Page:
Hey #HashtagBlog readers! My name is Zach and I’ve lived in Seattle for 5 years now, and I’m excited to start contributing to this blog! My aim is to provide data driven analyses to shine more light on issues of the public concern. My main areas of interest are land use and transportation but I expect sometimes I’ll veer into other topics – this blog post is one of those times!

For my first ever #Hashtag post, I decided to look in to turnout for the August 2017 primary election. There’s been some election result maps floating around in outlets like Crosscut and the Seattle Times, but I haven’t seen a map and analysis of the entire August 2017 primary race turnout – you’re getting a #Hashtag exclusive here!

But as a recap, in case you – one of #HashtagBlog’s 27 readers – were living under a rock for the last 6 months, Seattle just underwent a long, long, LONG primary battle – driven in mostly the hotly contested Mayor’s race and the somewhat contested City Council races.  And perhaps thanks to those primary battles, voter turnout tended around 10 points higher than previous off-year primary elections.                                                                                     

So, to figure out exactly where voters turned out, I went ahead and mapped the precinct-level returns posted by the King County Board Of Elections. It was a relatively simple process, which if there’s interest I can definitely write a quick explainer blogpost (or feel free to PM me on social media if you’d like some guidance!) But take a minute to look at the map. It’s okay; I’ll wait.

Back? Okay good! A quick word on the map since I’ve been asked about it a few times: Each precinct is colored in one of 5 colors bucketed in quintiles. The lighter and more yellow colors mean a lower voter turnout, while the darker, greener colors indicate a higher one.

So a few obvious insights from the August primary: the single family, rich zones turned out in a massive way. The wealthy single family zones in Madison Park, Magnolia, Laurelhurst, and West Seattle had a >50% voter turnout. Another no-duh: poorer and less white neighborhoods voted less frequently: some precincts in South Seattle had just a 25% turnout rate.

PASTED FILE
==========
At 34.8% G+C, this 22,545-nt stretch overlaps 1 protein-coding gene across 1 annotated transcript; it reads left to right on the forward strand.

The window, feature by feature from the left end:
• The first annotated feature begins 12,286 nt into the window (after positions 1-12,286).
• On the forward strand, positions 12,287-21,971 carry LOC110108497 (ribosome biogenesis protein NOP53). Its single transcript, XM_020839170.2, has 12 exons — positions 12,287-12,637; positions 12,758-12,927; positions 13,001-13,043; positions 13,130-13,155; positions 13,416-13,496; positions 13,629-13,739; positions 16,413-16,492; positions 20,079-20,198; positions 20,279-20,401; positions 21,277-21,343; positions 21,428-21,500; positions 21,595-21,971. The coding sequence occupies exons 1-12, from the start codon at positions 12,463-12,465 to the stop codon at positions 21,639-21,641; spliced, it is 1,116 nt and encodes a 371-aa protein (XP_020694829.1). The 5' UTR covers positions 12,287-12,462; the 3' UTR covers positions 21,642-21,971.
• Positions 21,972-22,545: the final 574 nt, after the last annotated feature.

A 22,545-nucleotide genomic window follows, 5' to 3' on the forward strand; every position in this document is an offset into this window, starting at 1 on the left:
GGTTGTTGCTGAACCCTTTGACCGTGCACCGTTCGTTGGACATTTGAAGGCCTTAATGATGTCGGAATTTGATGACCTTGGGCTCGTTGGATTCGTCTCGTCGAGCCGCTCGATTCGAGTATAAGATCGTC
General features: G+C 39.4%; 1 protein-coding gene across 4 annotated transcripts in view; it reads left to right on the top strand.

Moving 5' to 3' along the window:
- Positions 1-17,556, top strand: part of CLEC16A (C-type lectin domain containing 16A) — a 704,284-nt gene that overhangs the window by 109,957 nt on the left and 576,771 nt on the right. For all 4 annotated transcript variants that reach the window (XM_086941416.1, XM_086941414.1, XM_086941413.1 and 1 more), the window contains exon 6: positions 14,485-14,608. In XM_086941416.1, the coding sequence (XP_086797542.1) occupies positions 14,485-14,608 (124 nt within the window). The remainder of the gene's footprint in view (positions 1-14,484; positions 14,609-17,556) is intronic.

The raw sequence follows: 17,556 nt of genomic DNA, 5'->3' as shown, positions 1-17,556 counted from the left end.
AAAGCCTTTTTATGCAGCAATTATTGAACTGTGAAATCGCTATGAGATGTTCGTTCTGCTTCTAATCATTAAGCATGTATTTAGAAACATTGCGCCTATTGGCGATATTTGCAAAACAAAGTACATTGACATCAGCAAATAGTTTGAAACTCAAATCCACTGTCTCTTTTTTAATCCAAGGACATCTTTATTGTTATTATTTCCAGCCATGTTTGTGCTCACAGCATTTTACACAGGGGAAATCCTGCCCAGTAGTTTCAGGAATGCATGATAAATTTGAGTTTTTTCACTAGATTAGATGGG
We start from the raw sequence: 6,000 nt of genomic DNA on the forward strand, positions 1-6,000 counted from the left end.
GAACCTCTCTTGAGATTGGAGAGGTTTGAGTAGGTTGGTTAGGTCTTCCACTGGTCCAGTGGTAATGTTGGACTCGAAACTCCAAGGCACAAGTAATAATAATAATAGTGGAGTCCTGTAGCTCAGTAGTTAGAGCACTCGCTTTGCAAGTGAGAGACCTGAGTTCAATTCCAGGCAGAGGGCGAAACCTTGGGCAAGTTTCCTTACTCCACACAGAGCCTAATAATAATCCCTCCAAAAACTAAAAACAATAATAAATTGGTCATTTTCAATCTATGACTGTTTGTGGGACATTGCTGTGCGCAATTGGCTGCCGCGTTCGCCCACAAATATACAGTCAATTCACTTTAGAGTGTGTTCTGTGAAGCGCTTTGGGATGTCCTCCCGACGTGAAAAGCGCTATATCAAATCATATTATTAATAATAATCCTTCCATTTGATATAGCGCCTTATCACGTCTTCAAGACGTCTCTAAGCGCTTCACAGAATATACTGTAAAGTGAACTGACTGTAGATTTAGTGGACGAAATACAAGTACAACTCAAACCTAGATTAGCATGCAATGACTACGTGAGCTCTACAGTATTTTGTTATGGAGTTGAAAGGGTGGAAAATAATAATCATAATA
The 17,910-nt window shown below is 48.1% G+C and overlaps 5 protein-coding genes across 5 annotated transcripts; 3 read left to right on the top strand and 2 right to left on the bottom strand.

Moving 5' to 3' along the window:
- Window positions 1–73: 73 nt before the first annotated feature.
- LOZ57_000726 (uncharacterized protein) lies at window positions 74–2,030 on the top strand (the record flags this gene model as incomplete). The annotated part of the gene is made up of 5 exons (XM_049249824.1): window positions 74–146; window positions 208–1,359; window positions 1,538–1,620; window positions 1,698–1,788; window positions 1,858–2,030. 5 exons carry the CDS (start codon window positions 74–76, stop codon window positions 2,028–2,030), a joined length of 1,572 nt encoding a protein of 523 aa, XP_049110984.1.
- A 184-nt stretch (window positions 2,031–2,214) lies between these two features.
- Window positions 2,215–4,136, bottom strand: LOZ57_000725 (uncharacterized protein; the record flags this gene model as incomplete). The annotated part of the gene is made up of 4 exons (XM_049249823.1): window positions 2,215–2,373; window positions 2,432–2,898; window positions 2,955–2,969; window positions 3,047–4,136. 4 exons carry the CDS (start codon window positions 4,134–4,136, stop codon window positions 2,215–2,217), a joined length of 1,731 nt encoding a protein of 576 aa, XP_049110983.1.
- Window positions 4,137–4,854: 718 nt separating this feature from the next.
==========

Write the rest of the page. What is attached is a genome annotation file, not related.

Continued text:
But here’s some non-obvious and interesting results (at least to me!) from this analysis: renters in Capitol Hill, Belltown, Lower Queen Anne, University District, and South Lake Union didn’t vote at all. SEA 43-2544, which covers most of Amazonia, had a paltry 19% turnout rate.

Even worse, precincts covering the University Of Washington had some of worst turnout of all: between 10% and 11%. This number might be a bit misleading however since some graduated college students may not live on campus anymore and have not re-registered to vote in their new home.

So what can we do to increase voter turnout? For me, the unifying factor of the under-voting neighborhoods is one thing: the presence of renters. What we need is an all-candidate committee, which is staffed by each campaign to increase voter turnout in all precincts, with a particular focus to community of color. We need to make it obvious to renters that an election is coming up. Signs saying, “Vote By Tuesday, November 7th” should be on EVERY corner in the lowest turnout precincts.

We also need a governmental response. With a week left of the election, the King County Election Board can remind voters who didn’t yet vote to do so. I’ve heard from friends who lost their mail-in ballots that they thought they couldn’t vote anymore. These reminders can include a link to print out a replacement ballot.

And I’m going to test out this theory. My precinct – SEA 43-1843 - had just a 27.9% turnout. I want that number to be over 50% - so I’m going to take it upon my self to blanket my area with signs informing of the general election. I don’t want ANYONE who lives in the 20 block or so area to be surprised of the ballot due date. And we’ll see if my theory works. If I can, hopefully come next cycle PCOs along with campaigns will follow a similar tactic to increase voter turnout in the more renter heavy areas.

There are definitely a few more things to understand here: which communities voted more or less frequently as compared to past elections? Which neighborhoods are have a lot or too few registered voters and how can we increase registration in those places?  In a continuation of this series, I’ll crunch some more numbers and figure out the some of these questions and more.

Until then, give me some feedback! Tweet at me on twitter @zachlubarsky, or add me on Facebook. Let me know what you think, how I can improve my writing and content. I'll even take some insults if you got any!

And a special thanks to our host, Michael Maddux for allowing me to contribute to this awesome blog!



Homelessness and Honesty

Homelessness and Honesty